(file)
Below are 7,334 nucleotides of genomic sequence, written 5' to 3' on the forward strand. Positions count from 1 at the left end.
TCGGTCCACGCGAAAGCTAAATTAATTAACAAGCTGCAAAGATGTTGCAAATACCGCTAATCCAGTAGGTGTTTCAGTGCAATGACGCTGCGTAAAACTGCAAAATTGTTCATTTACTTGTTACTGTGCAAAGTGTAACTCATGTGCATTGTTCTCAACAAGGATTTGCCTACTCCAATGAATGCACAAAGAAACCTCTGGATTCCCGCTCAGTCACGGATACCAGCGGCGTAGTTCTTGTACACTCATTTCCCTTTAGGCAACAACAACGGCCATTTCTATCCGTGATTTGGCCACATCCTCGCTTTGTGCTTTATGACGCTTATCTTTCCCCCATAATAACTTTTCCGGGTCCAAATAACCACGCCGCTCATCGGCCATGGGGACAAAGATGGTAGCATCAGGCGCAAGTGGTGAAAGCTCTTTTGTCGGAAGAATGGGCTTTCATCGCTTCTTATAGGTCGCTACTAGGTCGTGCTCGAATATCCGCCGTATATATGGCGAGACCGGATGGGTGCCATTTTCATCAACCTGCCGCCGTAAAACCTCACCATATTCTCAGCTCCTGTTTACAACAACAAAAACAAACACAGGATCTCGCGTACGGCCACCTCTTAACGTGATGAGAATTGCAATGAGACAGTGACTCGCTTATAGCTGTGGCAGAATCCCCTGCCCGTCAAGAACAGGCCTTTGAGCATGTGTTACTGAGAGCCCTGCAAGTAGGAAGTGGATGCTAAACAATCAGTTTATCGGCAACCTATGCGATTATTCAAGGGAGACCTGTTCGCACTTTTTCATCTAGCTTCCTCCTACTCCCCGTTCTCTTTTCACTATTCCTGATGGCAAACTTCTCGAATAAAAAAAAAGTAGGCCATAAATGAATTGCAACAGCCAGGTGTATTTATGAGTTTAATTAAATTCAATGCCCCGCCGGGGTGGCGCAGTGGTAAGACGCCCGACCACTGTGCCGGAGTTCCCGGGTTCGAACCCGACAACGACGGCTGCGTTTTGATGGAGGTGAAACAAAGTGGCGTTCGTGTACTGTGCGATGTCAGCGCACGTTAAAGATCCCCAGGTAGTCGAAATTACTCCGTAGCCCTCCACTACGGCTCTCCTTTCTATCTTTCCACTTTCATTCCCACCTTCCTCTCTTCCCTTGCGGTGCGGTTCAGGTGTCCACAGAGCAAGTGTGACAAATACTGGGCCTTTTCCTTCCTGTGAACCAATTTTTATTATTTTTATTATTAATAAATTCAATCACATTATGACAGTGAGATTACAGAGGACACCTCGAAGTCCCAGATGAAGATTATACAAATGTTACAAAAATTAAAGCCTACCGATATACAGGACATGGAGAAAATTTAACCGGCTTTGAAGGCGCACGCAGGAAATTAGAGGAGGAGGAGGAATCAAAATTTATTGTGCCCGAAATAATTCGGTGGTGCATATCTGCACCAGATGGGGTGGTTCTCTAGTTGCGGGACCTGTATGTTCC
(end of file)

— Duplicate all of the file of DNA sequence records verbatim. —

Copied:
Below are 7,334 nucleotides of genomic sequence, written 5' to 3' on the forward strand. Positions count from 1 at the left end.
TCGGTCCACGCGAAAGCTAAATTAATTAACAAGCTGCAAAGATGTTGCAAATACCGCTAATCCAGTAGGTGTTTCAGTGCAATGACGCTGCGTAAAACTGCAAAATTGTTCATTTACTTGTTACTGTGCAAAGTGTAACTCATGTGCATTGTTCTCAACAAGGATTTGCCTACTCCAATGAATGCACAAAGAAACCTCTGGATTCCCGCTCAGTCACGGATACCAGCGGCGTAGTTCTTGTACACTCATTTCCCTTTAGGCAACAACAACGGCCATTTCTATCCGTGATTTGGCCACATCCTCGCTTTGTGCTTTATGACGCTTATCTTTCCCCCATAATAACTTTTCCGGGTCCAAATAACCACGCCGCTCATCGGCCATGGGGACAAAGATGGTAGCATCAGGCGCAAGTGGTGAAAGCTCTTTTGTCGGAAGAATGGGCTTTCATCGCTTCTTATAGGTCGCTACTAGGTCGTGCTCGAATATCCGCCGTATATATGGCGAGACCGGATGGGTGCCATTTTCATCAACCTGCCGCCGTAAAACCTCACCATATTCTCAGCTCCTGTTTACAACAACAAAAACAAACACAGGATCTCGCGTACGGCCACCTCTTAACGTGATGAGAATTGCAATGAGACAGTGACTCGCTTATAGCTGTGGCAGAATCCCCTGCCCGTCAAGAACAGGCCTTTGAGCATGTGTTACTGAGAGCCCTGCAAGTAGGAAGTGGATGCTAAACAATCAGTTTATCGGCAACCTATGCGATTATTCAAGGGAGACCTGTTCGCACTTTTTCATCTAGCTTCCTCCTACTCCCCGTTCTCTTTTCACTATTCCTGATGGCAAACTTCTCGAATAAAAAAAAAGTAGGCCATAAATGAATTGCAACAGCCAGGTGTATTTATGAGTTTAATTAAATTCAATGCCCCGCCGGGGTGGCGCAGTGGTAAGACGCCCGACCACTGTGCCGGAGTTCCCGGGTTCGAACCCGACAACGACGGCTGCGTTTTGATGGAGGTGAAACAAAGTGGCGTTCGTGTACTGTGCGATGTCAGCGCACGTTAAAGATCCCCAGGTAGTCGAAATTACTCCGTAGCCCTCCACTACGGCTCTCCTTTCTATCTTTCCACTTTCATTCCCACCTTCCTCTCTTCCCTTGCGGTGCGGTTCAGGTGTCCACAGAGCAAGTGTGACAAATACTGGGCCTTTTCCTTCCTGTGAACCAATTTTTATTATTTTTATTATTAATAAATTCAATCACATTATGACAGTGAGATTACAGAGGACACCTCGAAGTCCCAGATGAAGATTATACAAATGTTACAAAAATTAAAGCCTACCGATATACAGGACATGGAGAAAATTTAACCGGCTTTGAAGGCGCACGCAGGAAATTAGAGGAGGAGGAGGAATCAAAATTTATTGTGCCCGAAATAATTCGGTGGTGCATATCTGCACCAGATGGGGTGGTTCTCTAGTTGCGGGACCTGTATGTTCC